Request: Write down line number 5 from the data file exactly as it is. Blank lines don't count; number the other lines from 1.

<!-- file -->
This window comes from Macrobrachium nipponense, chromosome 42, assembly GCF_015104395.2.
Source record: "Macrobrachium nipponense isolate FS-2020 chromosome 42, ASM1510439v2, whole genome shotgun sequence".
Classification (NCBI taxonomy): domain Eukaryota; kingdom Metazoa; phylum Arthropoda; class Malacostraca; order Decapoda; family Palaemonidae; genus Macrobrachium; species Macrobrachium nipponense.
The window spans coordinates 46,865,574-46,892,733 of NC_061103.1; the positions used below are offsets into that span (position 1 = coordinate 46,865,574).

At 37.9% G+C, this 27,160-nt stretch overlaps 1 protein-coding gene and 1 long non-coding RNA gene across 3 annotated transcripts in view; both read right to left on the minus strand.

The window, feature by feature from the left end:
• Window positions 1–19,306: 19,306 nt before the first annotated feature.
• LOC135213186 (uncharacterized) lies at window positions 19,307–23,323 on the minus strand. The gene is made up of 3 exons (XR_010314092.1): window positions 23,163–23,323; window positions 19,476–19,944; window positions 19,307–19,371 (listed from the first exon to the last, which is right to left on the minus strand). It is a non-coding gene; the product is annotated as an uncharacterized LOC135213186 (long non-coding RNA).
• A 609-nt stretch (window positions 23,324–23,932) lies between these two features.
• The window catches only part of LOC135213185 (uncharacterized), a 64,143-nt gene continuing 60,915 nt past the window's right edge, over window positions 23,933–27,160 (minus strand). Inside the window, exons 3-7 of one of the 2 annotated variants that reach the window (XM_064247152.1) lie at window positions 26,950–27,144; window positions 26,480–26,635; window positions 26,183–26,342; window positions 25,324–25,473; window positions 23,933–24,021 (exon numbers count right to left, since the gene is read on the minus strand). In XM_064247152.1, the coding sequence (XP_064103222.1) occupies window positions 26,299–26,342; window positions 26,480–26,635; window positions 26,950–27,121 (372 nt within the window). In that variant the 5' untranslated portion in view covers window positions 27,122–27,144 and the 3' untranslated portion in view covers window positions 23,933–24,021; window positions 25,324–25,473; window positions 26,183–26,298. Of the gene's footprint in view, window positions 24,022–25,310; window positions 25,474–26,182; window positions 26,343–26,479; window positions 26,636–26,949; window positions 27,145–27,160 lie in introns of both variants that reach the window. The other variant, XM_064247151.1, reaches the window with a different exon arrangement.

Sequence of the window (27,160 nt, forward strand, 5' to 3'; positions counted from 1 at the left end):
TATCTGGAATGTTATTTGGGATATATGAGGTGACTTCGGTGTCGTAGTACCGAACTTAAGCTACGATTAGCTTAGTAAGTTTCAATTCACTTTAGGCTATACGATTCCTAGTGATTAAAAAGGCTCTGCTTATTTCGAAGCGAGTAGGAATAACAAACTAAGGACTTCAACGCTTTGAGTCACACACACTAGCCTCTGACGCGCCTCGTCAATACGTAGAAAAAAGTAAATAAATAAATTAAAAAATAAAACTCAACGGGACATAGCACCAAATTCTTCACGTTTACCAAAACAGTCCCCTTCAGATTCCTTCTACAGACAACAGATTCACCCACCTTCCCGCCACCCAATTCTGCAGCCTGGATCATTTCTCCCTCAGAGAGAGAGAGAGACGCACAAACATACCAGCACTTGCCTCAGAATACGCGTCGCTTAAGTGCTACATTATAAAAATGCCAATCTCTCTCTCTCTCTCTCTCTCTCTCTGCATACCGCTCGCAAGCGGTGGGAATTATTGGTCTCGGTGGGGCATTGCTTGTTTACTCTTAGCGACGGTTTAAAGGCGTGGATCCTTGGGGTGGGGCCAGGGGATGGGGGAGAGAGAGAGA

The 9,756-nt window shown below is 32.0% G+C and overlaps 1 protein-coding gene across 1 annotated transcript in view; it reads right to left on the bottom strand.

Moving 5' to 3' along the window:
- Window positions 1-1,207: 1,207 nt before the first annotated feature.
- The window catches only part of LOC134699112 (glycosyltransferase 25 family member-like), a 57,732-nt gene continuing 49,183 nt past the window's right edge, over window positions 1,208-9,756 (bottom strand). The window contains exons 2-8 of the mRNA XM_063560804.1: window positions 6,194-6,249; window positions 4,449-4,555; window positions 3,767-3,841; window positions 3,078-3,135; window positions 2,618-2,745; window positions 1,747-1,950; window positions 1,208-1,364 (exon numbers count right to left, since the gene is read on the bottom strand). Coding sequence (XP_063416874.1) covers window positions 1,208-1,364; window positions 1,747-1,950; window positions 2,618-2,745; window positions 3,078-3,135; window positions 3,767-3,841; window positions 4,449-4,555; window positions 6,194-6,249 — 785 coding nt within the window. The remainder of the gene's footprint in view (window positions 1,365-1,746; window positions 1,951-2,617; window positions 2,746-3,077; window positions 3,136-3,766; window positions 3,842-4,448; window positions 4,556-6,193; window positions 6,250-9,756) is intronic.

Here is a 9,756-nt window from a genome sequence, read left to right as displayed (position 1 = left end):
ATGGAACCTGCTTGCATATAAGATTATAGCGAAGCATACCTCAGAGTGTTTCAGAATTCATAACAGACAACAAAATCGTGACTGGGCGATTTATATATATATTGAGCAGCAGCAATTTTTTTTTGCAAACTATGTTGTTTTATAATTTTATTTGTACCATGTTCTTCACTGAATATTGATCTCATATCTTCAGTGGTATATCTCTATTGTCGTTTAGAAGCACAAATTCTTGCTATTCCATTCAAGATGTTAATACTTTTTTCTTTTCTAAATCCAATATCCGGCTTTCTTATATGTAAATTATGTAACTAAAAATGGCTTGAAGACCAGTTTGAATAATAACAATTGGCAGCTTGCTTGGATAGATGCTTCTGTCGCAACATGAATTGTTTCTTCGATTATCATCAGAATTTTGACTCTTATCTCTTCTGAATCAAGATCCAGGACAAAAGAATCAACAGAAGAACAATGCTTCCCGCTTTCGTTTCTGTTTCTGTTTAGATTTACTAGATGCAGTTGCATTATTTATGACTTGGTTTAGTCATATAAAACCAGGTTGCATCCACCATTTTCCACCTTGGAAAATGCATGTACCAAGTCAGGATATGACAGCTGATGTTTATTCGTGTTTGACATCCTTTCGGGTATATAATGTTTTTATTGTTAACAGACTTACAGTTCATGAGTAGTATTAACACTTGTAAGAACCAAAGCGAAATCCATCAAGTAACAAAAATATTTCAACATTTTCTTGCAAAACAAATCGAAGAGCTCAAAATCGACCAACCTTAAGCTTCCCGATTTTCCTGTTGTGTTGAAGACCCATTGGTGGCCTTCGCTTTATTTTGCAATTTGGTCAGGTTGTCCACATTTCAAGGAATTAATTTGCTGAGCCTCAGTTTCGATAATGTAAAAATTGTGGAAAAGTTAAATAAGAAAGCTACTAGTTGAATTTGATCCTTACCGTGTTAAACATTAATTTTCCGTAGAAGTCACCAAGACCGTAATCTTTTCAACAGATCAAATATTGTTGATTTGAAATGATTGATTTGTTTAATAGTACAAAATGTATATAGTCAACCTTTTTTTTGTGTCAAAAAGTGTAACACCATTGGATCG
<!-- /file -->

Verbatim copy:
At 37.9% G+C, this 27,160-nt stretch overlaps 1 protein-coding gene and 1 long non-coding RNA gene across 3 annotated transcripts in view; both read right to left on the minus strand.